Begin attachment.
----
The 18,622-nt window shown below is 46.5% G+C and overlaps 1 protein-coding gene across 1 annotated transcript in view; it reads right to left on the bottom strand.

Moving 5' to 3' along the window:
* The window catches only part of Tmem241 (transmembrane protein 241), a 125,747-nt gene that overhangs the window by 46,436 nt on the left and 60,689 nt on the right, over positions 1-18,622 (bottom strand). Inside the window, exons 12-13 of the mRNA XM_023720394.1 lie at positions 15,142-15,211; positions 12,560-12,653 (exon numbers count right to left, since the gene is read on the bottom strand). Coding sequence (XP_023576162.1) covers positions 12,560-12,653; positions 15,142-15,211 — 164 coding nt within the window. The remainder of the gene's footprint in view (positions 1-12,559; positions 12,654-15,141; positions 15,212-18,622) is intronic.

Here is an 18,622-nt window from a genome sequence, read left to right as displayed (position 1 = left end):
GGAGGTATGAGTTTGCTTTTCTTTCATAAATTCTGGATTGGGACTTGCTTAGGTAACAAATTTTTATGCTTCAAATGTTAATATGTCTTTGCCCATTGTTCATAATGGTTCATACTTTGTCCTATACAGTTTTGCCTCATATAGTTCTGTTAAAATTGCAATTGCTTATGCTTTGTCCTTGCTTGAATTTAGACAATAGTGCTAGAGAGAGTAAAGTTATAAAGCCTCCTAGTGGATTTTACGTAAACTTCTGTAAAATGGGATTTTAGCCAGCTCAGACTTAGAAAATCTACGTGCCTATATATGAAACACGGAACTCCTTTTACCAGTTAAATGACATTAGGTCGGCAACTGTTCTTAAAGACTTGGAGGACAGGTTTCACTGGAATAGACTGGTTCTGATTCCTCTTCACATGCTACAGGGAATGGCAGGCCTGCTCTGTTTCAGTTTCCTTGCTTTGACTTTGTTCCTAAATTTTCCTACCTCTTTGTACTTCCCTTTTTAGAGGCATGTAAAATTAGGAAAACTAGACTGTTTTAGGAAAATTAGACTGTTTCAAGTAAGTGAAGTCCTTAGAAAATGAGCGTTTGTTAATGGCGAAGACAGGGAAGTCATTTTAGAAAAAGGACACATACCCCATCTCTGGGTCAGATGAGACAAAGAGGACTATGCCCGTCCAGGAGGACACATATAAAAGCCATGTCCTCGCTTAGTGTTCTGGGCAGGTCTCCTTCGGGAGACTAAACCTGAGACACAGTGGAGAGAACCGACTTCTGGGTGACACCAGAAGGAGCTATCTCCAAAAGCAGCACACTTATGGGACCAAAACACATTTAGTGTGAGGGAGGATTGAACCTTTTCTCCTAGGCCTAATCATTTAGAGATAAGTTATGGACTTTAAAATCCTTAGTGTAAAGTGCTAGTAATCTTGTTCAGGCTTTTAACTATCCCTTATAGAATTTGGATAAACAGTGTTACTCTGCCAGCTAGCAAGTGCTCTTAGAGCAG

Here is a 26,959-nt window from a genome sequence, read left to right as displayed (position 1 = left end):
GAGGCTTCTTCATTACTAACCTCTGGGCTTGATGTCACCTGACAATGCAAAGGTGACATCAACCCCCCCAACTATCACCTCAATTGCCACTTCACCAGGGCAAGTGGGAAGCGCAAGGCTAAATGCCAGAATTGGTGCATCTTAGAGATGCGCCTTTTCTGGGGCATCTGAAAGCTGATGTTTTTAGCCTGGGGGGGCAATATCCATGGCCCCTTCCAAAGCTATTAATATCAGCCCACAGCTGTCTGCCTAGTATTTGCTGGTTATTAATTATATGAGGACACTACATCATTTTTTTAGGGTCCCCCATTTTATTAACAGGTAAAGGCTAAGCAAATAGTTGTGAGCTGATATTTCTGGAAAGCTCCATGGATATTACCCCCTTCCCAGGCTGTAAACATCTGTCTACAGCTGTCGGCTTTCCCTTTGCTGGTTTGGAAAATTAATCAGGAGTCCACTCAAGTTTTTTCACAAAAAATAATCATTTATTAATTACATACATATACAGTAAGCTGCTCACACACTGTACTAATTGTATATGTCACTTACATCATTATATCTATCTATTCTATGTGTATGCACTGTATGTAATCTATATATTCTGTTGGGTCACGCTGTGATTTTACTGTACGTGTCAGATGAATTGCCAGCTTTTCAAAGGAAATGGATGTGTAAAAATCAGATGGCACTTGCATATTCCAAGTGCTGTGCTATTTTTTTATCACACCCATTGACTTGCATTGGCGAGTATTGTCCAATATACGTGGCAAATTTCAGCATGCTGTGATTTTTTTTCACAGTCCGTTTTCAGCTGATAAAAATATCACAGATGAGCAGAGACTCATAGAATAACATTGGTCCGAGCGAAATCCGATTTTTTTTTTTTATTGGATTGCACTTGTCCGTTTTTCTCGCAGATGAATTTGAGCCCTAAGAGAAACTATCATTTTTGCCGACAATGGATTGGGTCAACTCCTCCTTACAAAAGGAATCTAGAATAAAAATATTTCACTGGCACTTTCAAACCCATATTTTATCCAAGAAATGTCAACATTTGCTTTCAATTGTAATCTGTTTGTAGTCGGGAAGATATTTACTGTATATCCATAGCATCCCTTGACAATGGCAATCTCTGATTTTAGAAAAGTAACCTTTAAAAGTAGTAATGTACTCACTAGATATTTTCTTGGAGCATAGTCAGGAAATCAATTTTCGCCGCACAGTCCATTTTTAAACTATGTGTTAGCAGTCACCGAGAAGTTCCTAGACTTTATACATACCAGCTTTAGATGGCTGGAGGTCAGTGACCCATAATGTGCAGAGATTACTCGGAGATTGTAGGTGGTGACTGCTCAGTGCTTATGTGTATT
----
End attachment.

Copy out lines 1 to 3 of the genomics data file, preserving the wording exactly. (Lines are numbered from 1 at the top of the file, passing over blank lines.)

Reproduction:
The 18,622-nt window shown below is 46.5% G+C and overlaps 1 protein-coding gene across 1 annotated transcript in view; it reads right to left on the bottom strand.

Moving 5' to 3' along the window:
* The window catches only part of Tmem241 (transmembrane protein 241), a 125,747-nt gene that overhangs the window by 46,436 nt on the left and 60,689 nt on the right, over positions 1-18,622 (bottom strand). Inside the window, exons 12-13 of the mRNA XM_023720394.1 lie at positions 15,142-15,211; positions 12,560-12,653 (exon numbers count right to left, since the gene is read on the bottom strand). Coding sequence (XP_023576162.1) covers positions 12,560-12,653; positions 15,142-15,211 — 164 coding nt within the window. The remainder of the gene's footprint in view (positions 1-12,559; positions 12,654-15,141; positions 15,212-18,622) is intronic.